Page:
Anyway, I’m glad that you’ve rediscovered the joy of work and word count. I toss out huge chunks of work anyway, even while in my right mind, but there is usually some nugget worth salvaging. I think you should write as much as you can and save every bit of it, so that when you’re feeling better you will have a trove of raw material to work with.

    I’d love to see the inside of the bus, by the way. How did you manage it, with all the trouble your back is giving you?

  3. I was never a good girl…
    It may well turn out that I am currently writing crud, but I’m enjoying it anyway.
    And I feel really free to write crud now. Nobody will sneak up behind me and snatch up my ipad and publish what I’m writing.
    I haven’t had to do much else in the past two years besides build my home in the bus, and I just do a bit at a time. Also, my back was only this bad the last year.
    I’ve been meaning to do a short video of the bus for a while now and put it on youtube, I’ll let you know when it’s done.

  4. I’m curious. Where is Thora? I’m an ex-Sydney gal stuck in Italy and I hear those pines. Pines? I agree with the home-building, so that the home has a pulse. I’ve done as much as I could here, though we are planted in the earth. It’s lovely, isolated, incomplete. Where do you travel to mostly?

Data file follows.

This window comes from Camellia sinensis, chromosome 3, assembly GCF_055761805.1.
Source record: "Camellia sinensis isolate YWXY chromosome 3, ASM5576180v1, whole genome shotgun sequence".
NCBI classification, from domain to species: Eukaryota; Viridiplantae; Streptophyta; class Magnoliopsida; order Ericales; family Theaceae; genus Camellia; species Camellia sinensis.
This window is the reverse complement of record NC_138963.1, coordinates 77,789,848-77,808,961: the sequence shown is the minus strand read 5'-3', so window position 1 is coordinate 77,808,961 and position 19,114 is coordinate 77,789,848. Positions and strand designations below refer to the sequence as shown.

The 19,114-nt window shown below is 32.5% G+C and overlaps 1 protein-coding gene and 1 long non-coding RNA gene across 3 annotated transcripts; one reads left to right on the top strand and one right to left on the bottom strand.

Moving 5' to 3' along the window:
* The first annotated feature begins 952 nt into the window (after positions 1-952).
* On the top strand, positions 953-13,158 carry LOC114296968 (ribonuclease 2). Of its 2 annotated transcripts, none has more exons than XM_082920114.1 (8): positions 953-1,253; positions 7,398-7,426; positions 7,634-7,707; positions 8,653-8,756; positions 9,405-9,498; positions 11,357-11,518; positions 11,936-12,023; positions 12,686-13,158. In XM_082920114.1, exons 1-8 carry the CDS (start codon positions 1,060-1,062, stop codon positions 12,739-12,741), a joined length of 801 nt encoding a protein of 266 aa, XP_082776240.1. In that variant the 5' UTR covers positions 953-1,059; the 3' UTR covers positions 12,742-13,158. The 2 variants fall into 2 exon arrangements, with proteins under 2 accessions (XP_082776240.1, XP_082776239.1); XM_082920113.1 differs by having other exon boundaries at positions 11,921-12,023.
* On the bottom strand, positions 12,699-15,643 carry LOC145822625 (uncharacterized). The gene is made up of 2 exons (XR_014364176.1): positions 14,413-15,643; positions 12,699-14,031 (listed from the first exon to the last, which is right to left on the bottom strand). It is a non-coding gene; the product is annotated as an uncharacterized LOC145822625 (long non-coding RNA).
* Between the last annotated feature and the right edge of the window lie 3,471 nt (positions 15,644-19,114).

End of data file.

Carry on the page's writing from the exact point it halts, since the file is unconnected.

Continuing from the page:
5. Thora is so beautiful, it’s just down the mountain from Dorrigo, before you get to Bellingen. Mostly I only travel between Sydney and South East Queensland, as my kids still need me around a bit. Well, that’s what I tell myself anyway.
    But there are so many achingly beautiful places just in that area, especially if you go the inland roads one direction and the coast roads the other.
    Lovely, isolated, incomplete sounds wonderful.
    I tried to see your blog, but it seems you’ve shut down…
    What part of Sydney were you from ?

    • Grew up in the west, went to uni then took off. Had an unhealthy Paris obsession and never came back. Would love to though, and my kids though tourists mostly are smitten with the place. Your corner of the world sounds full of beauty.
      Dunno what’s going on with the blog. Must find some expertise.

      • I grew up around Castle Hill, lived near Richmond until I was divorced.
        Now I’m kind of a gypsy, but my kids are in Sydney, also my girlfriend, so I venture to the edge of the city, near Hornsby…
        Not sure how long since you’ve been here, but it’s not what it was.
        But parts of it are still beautiful. And much of what’s around it…

Leave a Reply

Fill in your details below or click an icon to log in:

WordPress.com Logo

You are commenting using your WordPress.com account. Log Out /  Change )

Google photo

You are commenting using your Google account. Log Out /  Change )

Twitter picture

You are commenting using your Twitter account. Log Out /  Change )

Facebook photo

You are commenting using your Facebook account. Log Out /  Change )

Connecting to %s